|Mounted skeleton of Coelophysis bauri, Cleveland Museum of Natural History|
Theropods ('beast foot') are a group of bipedal saurischian dinosaurs.
Although they were primarily carnivorous, a number of theropod groups evolved herbivory, omnivory and insectivory.
Today, they are represented by 10,000 living species of birds, which evolved in the Upper Jurassic from small feathered coelurosaurian theropods.
Among the features linking theropods to birds are bipedalism, the three-toed foot, a furcula (wishbone), air-filled bones, feathers and brooding of the eggs.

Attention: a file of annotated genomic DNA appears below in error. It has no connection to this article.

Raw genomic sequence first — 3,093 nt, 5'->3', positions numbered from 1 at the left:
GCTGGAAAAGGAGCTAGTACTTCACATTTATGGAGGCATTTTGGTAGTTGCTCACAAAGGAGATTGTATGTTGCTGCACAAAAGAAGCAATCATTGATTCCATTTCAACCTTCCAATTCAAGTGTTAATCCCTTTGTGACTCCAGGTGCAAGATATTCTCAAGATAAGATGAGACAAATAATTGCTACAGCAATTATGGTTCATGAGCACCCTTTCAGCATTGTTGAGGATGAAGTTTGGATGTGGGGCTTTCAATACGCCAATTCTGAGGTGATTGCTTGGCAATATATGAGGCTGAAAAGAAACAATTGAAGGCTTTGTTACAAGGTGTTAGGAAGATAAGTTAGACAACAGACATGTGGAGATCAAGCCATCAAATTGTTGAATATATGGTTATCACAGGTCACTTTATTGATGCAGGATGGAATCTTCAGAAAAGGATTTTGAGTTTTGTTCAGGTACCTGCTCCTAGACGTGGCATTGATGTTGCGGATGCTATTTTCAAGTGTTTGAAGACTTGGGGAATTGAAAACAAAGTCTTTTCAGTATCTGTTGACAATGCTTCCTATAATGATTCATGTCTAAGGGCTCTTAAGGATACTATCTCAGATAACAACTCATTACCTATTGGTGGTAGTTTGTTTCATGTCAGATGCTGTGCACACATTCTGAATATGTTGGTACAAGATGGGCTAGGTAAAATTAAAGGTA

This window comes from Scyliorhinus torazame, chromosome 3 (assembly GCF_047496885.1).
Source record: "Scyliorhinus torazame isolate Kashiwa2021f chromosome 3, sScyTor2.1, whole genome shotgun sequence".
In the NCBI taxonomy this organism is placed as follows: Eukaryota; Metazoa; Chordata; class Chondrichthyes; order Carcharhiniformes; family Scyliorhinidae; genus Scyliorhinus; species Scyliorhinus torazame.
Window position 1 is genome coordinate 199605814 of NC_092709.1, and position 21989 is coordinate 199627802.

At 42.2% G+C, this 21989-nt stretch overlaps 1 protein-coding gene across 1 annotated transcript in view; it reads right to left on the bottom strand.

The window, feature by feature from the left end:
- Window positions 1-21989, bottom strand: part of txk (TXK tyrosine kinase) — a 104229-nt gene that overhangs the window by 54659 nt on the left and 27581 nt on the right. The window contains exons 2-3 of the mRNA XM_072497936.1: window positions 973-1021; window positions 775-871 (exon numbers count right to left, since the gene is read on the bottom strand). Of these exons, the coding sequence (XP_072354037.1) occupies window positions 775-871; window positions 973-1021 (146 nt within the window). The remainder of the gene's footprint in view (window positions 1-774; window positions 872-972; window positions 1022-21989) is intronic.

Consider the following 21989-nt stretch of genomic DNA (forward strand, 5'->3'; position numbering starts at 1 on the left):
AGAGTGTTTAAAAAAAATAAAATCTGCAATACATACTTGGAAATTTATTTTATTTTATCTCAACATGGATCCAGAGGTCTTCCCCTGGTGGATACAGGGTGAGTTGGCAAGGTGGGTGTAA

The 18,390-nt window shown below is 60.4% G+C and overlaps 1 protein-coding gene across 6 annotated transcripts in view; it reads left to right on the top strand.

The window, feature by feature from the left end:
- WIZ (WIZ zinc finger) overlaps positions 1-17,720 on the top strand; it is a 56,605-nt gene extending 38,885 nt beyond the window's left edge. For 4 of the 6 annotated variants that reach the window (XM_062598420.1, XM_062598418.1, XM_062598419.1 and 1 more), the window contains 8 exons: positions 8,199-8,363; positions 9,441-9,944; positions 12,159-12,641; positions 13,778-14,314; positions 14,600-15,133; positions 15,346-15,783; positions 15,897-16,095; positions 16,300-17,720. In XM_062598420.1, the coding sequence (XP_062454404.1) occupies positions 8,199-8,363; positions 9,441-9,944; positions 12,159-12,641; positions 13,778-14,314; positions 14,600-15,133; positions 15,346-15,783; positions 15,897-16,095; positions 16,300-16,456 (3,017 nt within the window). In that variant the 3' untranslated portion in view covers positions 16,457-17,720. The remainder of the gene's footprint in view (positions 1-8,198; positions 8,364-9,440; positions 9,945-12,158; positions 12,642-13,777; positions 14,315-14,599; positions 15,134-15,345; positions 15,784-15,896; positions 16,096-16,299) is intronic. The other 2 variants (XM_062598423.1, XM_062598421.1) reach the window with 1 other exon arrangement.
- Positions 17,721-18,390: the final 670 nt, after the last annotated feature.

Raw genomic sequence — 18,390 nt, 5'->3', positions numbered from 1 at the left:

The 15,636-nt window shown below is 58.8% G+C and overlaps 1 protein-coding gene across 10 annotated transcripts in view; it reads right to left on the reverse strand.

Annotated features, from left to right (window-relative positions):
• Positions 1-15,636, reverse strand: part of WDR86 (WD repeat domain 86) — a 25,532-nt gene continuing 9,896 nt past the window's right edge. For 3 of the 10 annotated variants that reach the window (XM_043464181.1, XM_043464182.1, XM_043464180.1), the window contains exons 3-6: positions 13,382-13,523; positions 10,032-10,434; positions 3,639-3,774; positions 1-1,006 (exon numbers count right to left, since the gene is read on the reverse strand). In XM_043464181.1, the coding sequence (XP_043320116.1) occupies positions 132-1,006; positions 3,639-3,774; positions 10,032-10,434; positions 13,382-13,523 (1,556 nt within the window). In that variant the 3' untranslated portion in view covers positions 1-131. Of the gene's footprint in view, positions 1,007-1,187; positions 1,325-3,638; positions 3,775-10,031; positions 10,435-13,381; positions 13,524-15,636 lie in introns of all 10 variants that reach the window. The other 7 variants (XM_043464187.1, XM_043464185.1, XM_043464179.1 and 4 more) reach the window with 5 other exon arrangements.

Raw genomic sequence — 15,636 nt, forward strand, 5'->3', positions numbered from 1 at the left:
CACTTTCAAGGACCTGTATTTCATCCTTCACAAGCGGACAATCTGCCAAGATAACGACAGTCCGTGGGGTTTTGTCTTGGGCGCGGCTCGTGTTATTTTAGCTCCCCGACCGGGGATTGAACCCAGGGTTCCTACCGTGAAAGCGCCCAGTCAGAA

Early theropods[change | change source]
Theropods first appear in the earliest part of the Upper Triassic about 230 million years ago. They were the sole large terrestrial carnivores from the Lower Jurassic until the close of the Cretaceous, about 66 million years ago.
Some of the earliest and most primitive of the theropod dinosaurs were:
- coelophysids, a family including Coelophysis
Related pages[change | change source]
References[change | change source]
- ↑ Holtz, Thomas R., Jr. (2012). Dinosaurs: The Most Complete, Up-to-Date Encyclopedia for Dinosaur Lovers of All Ages, Winter 2011 Appendix.
- ↑ Zanno L.E; Gillette D.D; Albright L.B. and Titus A.L. 2009. A new North American therizinosaurid and the role of herbivory in 'predatory' dinosaur evolution. Proceedings of the Royal Society B, Published online before print July 15, 2009, doi: 10.1098/rspb.2009.1029.